Linux mkdir Command Explained for Beginners (with examples)

At any given time on the command line, you are in a directory. So it speaks for itself how integral directories are to the command line. In Linux, while the rm command lets you delete directories, it's the mkdir command that allows you create them in the first place. In this tutorial, we will discuss the basics of this tool using some easy to understand examples.

But before we do that, it's worth mentioning that all examples in this tutorial have been tested on Ubuntu 16.04 LTS.

Linux mkdir command

As already mentioned, the mkdir command allows the user to create directories. Following is its syntax:

mkdir [OPTION]... DIRECTORY...

And here's how the tool's man page describes it:

Create the DIRECTORY(ies), if they do not already exist.

The following Q&A-styled examples should give you a better idea on how mkdir works.

Q1. How to create directories using mkdir?

Creating directories is pretty simple, all you need to do is to pass the name of the directory you want to create to the mkdir command.

mkdir [dir-name]

Following is an example:

mkdir test-dir

Q2. How to make sure parent directories (if non-existent) are created in process?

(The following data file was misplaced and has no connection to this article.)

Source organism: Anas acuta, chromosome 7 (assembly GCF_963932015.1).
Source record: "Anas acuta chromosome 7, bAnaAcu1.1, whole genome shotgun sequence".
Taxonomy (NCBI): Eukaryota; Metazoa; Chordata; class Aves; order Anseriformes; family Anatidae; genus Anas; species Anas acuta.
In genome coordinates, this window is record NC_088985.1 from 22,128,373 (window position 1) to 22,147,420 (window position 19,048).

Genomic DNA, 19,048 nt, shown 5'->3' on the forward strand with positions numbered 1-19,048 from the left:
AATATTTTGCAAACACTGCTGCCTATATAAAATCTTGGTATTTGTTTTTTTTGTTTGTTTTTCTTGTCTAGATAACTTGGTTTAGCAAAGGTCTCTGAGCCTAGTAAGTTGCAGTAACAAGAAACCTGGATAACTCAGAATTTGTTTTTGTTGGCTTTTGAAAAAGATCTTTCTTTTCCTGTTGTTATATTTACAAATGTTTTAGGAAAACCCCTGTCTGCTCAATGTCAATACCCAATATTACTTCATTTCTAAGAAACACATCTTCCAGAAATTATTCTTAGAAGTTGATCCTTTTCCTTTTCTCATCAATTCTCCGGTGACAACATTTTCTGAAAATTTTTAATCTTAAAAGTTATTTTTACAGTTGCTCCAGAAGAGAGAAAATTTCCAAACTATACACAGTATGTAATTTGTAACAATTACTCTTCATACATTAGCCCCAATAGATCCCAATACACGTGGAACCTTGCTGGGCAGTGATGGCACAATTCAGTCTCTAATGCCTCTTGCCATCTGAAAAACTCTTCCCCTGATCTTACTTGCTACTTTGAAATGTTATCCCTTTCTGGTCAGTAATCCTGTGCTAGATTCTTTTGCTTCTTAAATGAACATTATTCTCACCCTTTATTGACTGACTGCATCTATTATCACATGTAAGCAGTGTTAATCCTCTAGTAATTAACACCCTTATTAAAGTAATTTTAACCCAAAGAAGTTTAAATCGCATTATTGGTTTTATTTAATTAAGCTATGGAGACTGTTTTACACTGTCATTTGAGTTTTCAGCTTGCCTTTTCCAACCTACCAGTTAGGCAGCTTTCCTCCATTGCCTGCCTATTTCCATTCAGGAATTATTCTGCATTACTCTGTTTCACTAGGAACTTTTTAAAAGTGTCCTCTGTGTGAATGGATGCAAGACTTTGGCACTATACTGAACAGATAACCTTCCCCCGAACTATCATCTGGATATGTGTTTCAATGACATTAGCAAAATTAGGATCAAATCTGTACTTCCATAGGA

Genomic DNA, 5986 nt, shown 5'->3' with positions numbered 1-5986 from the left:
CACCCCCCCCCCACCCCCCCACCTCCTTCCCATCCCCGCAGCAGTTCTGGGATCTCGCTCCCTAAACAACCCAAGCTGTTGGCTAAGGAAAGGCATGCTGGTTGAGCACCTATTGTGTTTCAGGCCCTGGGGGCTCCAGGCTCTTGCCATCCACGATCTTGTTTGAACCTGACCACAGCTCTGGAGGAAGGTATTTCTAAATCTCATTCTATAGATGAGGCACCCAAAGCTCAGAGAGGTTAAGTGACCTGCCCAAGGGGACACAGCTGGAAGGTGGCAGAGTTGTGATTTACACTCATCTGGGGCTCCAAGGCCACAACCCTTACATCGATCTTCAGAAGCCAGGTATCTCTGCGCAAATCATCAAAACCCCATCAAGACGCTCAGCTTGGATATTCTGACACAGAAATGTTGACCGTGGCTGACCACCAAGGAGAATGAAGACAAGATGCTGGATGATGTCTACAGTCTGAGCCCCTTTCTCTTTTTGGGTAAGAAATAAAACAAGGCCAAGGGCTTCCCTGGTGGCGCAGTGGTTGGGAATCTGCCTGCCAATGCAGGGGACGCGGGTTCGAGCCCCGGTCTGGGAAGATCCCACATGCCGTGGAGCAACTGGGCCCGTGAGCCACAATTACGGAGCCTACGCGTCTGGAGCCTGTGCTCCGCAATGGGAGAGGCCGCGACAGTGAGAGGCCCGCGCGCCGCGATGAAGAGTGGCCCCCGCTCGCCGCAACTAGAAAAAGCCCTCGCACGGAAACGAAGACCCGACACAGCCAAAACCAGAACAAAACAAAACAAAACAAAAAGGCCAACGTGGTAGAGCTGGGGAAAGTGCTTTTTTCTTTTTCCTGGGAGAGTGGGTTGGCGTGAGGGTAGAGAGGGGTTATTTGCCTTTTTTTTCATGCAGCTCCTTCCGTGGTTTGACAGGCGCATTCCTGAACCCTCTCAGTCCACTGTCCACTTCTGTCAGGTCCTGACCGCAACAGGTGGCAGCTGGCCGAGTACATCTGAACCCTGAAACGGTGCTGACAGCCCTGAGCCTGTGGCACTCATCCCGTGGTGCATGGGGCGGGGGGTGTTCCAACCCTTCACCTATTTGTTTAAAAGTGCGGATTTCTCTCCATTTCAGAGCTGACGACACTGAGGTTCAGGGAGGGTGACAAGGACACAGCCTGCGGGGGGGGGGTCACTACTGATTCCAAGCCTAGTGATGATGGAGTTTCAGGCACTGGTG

Sometimes the requirement is to create a complete directory structure with a single mkdir command. This is possible, but you'll have to use the -p command line option.

For example, if you want to create dir1/dir2/dir2 when none of these directories are already existing, then you can do this in the following way:

mkdir -p dir1/dir2/dir3

How to make sure parent directories (if non-existent) are created

Q3. How to set permissions for directory being created?

By default, the mkdir command sets rwx, rwx, and r-x permissions for the directories created through it.

How to set permissions for directory being created

However, if you want, you can set custom permissions using the -m command line option.

mkdir -m command option

Q4. How to make mkdir emit details of operation?

In case you want mkdir to display complete details of the operation it's performing, then this can be done through the -v command line option.

mkdir -v [dir]

Here's an example:

How to make mkdir emit details of operation

Conclusion

So you can see mkdir is a pretty simple command to understand and use. It doesn't have any learning curve associated with it. We have covered almost all of its command line options here. Just practice them and you can start using the command in your day-to-day work. In case you want to know more about the tool, head to its man page.

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